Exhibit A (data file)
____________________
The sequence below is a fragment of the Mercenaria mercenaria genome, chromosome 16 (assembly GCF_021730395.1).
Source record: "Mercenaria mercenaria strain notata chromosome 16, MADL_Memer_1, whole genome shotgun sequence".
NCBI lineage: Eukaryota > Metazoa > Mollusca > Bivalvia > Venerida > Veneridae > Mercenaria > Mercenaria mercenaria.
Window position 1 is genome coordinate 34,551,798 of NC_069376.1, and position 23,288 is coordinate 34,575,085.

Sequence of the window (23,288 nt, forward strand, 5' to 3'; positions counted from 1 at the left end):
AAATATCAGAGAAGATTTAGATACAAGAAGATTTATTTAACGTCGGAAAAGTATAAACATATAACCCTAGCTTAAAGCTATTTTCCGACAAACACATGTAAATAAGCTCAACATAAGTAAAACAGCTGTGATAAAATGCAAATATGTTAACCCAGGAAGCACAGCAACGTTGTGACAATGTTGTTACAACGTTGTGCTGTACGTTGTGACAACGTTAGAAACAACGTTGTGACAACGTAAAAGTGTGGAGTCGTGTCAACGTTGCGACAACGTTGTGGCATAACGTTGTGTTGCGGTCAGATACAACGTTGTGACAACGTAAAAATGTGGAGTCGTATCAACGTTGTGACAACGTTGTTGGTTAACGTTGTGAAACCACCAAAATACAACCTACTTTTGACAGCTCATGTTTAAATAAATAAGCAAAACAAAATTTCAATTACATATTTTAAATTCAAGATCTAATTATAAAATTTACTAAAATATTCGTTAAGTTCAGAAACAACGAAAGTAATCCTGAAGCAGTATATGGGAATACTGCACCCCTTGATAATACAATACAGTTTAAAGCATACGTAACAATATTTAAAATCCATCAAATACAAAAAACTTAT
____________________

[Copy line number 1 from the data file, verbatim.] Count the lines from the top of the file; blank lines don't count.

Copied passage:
The sequence below is a fragment of the Mercenaria mercenaria genome, chromosome 16 (assembly GCF_021730395.1).